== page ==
Soho, Hong Kong – Multicultural Food Street

Within a few hundred meters in Hong Kong, you can move freely from Spanish Paella and Greek Pies to Pad Thai Noodles and Mexican Tacos.
By Ambra Meda

Usually one street is not enough to grasp the spirit of a city, but it can certainly be a good starting point to penetrate its surface.
The district of Soho, where futuristic skyscrapers alternate with leafy lanes flocked with Cantonese signs, well represents the multiculturalism of Hong Kong, that flaunts a folkloristic balance between the indigenous Chinese background and the colonial culture that shaped it, pushing it toward modernization.

A colony of the United Kingdom from 1842, Honk Kong has been transformed in 1997 into a Special Administrative Region (SAR) of the People’s Republic of China and has maintained the trace of its cultural and linguistic marriage with the West, which not only is evident in its economic, legal and educative system, but also in its street culture and food.
Staunton Street, with the upper section of Elgin Street, constitutes the heart of the Soho entertainment area, featuring a number of restaurants, cafes and bars that bring the world’s best food to China.
If at any corner it’s possible to try traditional local street food, such as the delicious Sesame Mochi Balls (little glutinous rice cocoons that envelop a piping hot black sesame filling and are crusted with sesame seeds), the restaurants and cafes of the area add an international touch to this unique city.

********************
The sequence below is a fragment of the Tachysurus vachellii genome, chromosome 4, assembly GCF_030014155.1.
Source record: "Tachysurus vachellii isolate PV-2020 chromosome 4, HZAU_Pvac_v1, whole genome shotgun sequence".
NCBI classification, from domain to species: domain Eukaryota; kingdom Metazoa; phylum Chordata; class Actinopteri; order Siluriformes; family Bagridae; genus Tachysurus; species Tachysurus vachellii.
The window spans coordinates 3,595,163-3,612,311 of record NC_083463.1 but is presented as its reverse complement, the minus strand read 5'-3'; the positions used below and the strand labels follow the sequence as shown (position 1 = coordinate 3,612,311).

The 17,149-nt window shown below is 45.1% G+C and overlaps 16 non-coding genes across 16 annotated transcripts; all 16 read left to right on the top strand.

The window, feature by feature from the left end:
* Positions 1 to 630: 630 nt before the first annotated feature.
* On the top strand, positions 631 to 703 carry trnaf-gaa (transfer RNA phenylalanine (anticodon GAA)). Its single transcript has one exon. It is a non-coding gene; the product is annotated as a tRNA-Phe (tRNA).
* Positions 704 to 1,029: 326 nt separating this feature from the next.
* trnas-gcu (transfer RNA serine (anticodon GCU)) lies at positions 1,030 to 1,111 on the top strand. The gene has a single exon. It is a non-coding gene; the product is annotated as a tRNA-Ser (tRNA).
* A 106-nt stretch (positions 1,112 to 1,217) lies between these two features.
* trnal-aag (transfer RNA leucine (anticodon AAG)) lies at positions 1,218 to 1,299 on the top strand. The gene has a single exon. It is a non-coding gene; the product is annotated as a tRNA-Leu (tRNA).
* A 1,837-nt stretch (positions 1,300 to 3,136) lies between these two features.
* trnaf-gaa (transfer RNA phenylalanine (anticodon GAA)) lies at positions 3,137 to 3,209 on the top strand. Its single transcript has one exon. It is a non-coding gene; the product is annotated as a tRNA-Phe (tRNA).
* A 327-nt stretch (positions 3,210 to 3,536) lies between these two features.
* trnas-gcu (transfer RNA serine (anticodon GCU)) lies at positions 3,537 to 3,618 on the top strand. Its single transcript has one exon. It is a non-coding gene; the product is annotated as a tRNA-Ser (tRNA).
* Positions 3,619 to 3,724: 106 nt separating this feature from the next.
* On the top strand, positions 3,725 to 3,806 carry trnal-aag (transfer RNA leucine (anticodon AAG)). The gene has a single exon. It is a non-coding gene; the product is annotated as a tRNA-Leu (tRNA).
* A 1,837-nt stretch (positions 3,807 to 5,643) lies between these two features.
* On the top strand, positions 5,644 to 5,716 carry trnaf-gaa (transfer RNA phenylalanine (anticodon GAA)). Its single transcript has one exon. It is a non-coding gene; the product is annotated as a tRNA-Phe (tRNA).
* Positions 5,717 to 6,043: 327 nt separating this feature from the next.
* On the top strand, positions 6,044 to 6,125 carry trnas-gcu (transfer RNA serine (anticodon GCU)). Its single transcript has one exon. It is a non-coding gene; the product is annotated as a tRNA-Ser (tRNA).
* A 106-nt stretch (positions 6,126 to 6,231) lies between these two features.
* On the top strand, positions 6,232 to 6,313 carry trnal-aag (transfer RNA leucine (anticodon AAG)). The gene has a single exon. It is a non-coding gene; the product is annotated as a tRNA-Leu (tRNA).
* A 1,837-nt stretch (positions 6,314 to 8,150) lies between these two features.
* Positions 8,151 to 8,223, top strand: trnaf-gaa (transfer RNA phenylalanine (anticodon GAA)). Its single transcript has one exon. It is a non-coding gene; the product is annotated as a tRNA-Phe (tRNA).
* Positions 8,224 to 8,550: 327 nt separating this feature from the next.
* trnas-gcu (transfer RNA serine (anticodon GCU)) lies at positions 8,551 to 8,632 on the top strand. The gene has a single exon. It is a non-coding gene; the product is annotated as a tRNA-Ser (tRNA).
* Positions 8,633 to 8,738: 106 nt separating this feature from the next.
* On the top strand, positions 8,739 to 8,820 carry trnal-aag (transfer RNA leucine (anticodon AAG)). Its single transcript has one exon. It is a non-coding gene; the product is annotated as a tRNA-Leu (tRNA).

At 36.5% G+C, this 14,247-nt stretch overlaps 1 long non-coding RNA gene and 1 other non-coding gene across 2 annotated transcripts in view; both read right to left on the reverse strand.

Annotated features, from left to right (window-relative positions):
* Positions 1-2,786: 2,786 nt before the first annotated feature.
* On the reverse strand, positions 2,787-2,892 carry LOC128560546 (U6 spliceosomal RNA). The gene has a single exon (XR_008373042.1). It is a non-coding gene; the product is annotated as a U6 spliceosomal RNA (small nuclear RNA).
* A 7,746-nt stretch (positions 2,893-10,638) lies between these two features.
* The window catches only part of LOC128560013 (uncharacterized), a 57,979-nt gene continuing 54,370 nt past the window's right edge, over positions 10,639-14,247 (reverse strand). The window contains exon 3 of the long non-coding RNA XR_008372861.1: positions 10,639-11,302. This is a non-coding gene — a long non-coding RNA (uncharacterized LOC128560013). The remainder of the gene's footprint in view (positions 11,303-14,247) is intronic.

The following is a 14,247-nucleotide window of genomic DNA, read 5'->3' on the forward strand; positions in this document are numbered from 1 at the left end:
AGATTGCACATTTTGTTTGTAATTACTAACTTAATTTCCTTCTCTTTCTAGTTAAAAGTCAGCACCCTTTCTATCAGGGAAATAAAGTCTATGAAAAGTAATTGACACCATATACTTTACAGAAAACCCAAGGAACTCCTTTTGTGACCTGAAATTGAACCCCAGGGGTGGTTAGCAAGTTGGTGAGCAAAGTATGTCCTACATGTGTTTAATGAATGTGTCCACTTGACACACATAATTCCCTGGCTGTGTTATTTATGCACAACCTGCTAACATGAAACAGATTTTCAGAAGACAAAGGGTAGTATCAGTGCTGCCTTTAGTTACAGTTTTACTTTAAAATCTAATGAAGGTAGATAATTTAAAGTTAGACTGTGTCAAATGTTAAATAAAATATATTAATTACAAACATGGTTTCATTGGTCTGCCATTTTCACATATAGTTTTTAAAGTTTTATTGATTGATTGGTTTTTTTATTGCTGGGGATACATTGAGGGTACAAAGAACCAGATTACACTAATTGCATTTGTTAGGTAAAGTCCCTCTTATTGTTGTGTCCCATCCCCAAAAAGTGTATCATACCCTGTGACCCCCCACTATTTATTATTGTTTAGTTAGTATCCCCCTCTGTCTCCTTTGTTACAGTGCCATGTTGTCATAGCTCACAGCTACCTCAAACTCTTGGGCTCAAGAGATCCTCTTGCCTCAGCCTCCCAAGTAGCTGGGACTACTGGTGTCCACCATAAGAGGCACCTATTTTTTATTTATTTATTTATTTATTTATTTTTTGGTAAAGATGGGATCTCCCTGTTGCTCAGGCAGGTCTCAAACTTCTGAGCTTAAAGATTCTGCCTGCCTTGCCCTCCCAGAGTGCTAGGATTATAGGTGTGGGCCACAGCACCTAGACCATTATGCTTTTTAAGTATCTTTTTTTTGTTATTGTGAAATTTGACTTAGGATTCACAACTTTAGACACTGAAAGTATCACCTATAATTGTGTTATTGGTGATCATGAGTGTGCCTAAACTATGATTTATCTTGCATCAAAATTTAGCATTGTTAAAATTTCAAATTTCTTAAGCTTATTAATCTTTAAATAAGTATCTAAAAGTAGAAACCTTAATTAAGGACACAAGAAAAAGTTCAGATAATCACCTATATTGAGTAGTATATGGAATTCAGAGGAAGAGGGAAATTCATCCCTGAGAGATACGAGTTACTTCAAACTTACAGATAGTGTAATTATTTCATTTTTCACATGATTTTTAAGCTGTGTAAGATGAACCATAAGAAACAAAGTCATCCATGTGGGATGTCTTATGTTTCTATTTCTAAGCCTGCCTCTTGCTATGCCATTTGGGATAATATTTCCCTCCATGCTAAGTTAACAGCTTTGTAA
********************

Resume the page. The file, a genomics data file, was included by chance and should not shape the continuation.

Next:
Within the space of some hundreds of meters, one can move freely among a Spanish Paella and a Greek Date Pie; Pad Thai Flat Noodles and Mexican Mahi Mahi Tacos; Portuguese Egg Tarts and Indonesian Black Sticky Rice.

  • Here, in 8 steps, are some highlights of the international cuisine Soho has to offer:

1. PORTUGUESE EGG TARTS at Tai Cheong Bakery, 35 Lyndhurst Terrace, Soho, Central Hong Kong

“Egg Tart” or ‘Pastel de Nata’ is a custard pastry representative of Portugal, which is commonly found in Macau (a Portuguese colony), and the surrounding mainland China area. The confection consists of an outer flaky crust brimming with a creamy and gold egg filling and it’s usually served piping hot. The ones at Tai Cheong Bakery, whose crispy shell encloses a velvety and smooth custard, have been rightly voted the Best Egg Tarts in Hong Kong by CNN.

2. PAELLA at Rico’s Spanish Restaurant & Bar, UG, 51 Elgin Street, Soho, Central Hong Kong
The best thing about Rico’s is the atmosphere. Relaxing, charming, romantic. The two Chinese guitarists dressed up like Zorro that play flamenco give the place a Spanish flair with some Asian notes. The House Paella with chicken, chorizo and seafood is more memorable for the dimension than the flavor. Whereas the dish is generously loaded with pieces of meat and fish, the rice is overcooked and has lost all its bite. The Berenjenas al Horno, a tapas made with baked aubergine topped with cheese and tomato, is truly delicious and makes you forgive them for the inconvenience of the rice.

3. BLACK STICKY RICE WITH MANGO AND COCONUT CREAM at So Bali Bali Indonesian Restaurant and Bar31 Elgin St, Soho, Central Hong Kong